When it comes to romance, people who are the most giving get the most burnt if and only if they were giving in order to get.
When you do this, you blind yourself to the reality of the situation and who the person that you’re giving to actually is. And then when you get burnt, you wonder, “How could they??” But you had a role to play. You can’t play innocent because you were using them too.
It’s impossible to be truly gracious with no ulterior motive and get offended when people don’t show love back in the way you were giving it or in the way you feel it. Why?
Firstly, you understand that no one owes you anything. You aren’t going around thinking that you were cheated, slighted or tricked. You aren’t a victim because no one harmed you. Secondly, you understand that you don’t owe anyone anything. You just do what you do because you’re you. Third, when people don’t show love back, you learn that those people don’t really care about or don’t respond to your love. As a result, you keep it moving.
So, the only conclusion is to give love when we have the desire to do so. But geez, can we really just give love out willy-nilly like that? What if someone burns us?
Well, if the alternative is to try and find people to love us, and we already have experience and the last couple paragraphs to illustrate that those won’t work, then yes, love people without trying to get stuff in return. If someone burns you, walk away. You didn’t lose anything. (Please see above)
This isn’t American Idol. It’s not about auditioning people and then the best one gets an illustrious love contract whereby they give love to you and in return get loved by you.
Now, I’d be remiss if I didn’t say this: It is natural for us to want love. We evolved into creatures who want connection and community. There’s no point in denying this just as there is no point in denying that sex is a physiological need.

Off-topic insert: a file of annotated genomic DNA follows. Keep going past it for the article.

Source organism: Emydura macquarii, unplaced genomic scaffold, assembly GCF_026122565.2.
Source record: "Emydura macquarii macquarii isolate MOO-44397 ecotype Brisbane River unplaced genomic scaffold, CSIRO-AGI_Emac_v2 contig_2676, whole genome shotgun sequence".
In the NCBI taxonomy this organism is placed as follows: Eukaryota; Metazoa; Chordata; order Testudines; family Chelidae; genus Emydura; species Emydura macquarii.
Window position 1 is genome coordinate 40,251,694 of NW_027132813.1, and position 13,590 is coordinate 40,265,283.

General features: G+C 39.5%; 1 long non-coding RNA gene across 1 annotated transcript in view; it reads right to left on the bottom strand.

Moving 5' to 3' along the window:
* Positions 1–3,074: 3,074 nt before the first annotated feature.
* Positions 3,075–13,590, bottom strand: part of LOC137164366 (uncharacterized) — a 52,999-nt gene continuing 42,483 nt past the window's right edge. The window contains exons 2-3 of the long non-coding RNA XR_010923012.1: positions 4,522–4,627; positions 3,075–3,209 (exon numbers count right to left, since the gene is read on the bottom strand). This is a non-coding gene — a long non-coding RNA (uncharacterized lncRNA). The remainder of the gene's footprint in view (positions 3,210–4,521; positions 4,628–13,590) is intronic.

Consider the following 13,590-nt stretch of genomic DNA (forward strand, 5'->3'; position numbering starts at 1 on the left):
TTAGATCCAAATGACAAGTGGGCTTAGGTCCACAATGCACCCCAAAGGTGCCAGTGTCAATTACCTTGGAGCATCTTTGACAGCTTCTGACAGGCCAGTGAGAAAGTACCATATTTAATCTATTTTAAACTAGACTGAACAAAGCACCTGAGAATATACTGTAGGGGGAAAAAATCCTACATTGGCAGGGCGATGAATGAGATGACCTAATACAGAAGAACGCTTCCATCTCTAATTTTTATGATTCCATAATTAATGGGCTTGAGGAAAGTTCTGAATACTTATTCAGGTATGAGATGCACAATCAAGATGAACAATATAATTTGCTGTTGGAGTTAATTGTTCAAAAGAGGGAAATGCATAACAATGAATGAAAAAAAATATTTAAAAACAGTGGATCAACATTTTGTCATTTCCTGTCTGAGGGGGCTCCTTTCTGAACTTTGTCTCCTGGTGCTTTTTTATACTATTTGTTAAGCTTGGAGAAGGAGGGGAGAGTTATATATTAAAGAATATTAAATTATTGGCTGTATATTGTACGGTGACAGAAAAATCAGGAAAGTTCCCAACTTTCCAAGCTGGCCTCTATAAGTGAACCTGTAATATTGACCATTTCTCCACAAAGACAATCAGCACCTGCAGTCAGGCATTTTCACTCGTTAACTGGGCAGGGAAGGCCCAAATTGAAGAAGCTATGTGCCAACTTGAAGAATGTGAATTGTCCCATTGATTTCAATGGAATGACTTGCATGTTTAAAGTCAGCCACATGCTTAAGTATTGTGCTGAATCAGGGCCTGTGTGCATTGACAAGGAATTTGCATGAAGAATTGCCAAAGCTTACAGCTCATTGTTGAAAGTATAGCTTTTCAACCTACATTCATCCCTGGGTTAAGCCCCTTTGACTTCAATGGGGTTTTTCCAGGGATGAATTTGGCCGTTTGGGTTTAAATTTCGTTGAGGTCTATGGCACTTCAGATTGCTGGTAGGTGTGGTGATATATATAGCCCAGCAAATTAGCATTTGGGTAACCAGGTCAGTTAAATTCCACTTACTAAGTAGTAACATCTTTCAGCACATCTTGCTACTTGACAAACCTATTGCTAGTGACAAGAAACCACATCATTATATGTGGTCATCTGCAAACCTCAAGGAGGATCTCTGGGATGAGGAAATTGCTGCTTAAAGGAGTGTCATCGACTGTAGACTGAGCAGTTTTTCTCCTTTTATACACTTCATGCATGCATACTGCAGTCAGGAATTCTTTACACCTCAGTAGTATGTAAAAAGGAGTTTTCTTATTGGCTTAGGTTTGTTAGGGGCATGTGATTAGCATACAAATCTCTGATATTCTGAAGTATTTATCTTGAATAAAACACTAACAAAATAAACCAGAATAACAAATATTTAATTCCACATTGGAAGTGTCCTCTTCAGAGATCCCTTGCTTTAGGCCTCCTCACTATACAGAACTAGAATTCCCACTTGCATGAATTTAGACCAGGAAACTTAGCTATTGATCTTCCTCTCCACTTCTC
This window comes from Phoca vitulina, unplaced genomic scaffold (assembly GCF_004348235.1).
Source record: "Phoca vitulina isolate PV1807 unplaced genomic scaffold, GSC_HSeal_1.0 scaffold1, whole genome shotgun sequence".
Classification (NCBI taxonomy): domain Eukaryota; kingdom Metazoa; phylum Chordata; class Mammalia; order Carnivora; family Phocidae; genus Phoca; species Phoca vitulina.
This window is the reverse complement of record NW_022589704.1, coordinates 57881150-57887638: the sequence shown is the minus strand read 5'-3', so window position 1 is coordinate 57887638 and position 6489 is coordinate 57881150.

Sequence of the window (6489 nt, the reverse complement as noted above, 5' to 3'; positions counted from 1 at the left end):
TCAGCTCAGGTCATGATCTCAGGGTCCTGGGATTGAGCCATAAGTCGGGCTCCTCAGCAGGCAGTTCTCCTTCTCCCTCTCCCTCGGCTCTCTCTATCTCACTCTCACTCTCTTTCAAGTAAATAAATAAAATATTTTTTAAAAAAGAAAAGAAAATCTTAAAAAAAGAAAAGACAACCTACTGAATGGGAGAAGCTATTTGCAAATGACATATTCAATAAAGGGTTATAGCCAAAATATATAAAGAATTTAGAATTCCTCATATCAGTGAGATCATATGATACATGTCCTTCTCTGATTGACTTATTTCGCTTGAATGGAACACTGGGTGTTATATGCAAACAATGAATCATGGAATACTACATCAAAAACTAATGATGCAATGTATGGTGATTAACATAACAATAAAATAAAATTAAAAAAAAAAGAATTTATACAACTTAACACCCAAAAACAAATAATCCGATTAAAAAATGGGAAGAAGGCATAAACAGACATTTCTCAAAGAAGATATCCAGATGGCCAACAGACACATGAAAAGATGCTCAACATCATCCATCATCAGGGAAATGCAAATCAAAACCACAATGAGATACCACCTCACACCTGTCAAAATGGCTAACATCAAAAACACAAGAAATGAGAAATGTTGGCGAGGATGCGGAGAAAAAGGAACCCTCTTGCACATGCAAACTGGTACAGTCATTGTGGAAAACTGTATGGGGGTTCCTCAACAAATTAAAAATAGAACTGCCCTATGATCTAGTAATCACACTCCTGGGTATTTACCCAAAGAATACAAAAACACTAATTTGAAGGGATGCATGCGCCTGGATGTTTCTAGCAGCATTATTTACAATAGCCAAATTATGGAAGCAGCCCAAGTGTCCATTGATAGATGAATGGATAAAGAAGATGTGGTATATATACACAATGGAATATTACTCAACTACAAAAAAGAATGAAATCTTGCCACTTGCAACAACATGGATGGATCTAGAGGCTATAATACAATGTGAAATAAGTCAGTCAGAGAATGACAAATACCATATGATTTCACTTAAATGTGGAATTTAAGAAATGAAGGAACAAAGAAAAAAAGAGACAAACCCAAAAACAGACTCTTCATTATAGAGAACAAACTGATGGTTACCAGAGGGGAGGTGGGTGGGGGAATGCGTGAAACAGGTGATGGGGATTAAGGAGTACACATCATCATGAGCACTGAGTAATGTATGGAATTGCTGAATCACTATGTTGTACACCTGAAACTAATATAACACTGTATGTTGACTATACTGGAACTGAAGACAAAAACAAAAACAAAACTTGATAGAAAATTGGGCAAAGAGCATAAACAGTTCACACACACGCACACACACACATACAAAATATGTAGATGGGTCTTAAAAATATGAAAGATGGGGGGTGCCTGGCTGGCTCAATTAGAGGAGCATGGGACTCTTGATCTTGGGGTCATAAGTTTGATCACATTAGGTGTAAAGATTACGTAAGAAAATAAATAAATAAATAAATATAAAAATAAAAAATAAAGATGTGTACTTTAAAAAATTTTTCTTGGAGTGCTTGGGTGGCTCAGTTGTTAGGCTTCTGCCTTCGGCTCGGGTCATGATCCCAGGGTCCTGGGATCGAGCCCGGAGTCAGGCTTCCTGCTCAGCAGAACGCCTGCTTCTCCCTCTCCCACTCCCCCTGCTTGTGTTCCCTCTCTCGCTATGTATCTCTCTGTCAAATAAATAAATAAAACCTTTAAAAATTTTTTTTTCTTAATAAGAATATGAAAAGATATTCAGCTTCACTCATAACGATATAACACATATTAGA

Therefore, it is not surprising that we’re willing to do anything for love and/or sex. However, we still get burnt by each other. Why? Because we’re putting our physiological needs before authentic self-expression. What do I mean by that? When you see someone you like, you have two options. One: you can show the affection you genuinely feel for this person, or two: you can feel the affection and decide that you must possess this person in one way or another.
I hope you see the difference in those options. The first one has nothing to do with what you can get from another. The second becomes about what you can get from another. The second option is, as one would expect, very popular. It’s what we do in business and it is replicated in romance to disastrous ends.
If we’re honest with ourselves, we’re largely selfish. At some point in our lives we realised it was time to start getting money, a great job and a great love life. Basically, a great life. Unfortunately, we traded interest, authenticity and our values for these things.
We didn’t realise that in the pursuit of stuff, we abandoned ourselves. If getting love or sex is the most important thing, wouldn’t that mean that your values come second? If getting love or sex is the most important thing, why would you think that you’d be able to discern who a potential partner should be?
So in your attempts to brownnose people into sex or a relationship, not only will you get burnt, you might not even be able to recognize yourself when you’re done because you have not been mindful of what you deem as important. You can’t recognize yourself because you’ve been burnt to a crisp.
The solution here is to take option one, to just express the genuine affection you have for others and that’s that. No more valuing people and then daydreaming about them fulfilling some romantic need of yours; no more being attracted to people and then expecting them to do what you want them to.
It’s not about what we can get out of life anymore. It’s about what we can give. And when we see people that we value, just value them and have that be the end of it. If the affection is reciprocated, cool. That’s awesome! But that cannot be our focus anymore. The time of selfishness is over. It’s time to focus on how much we care for others.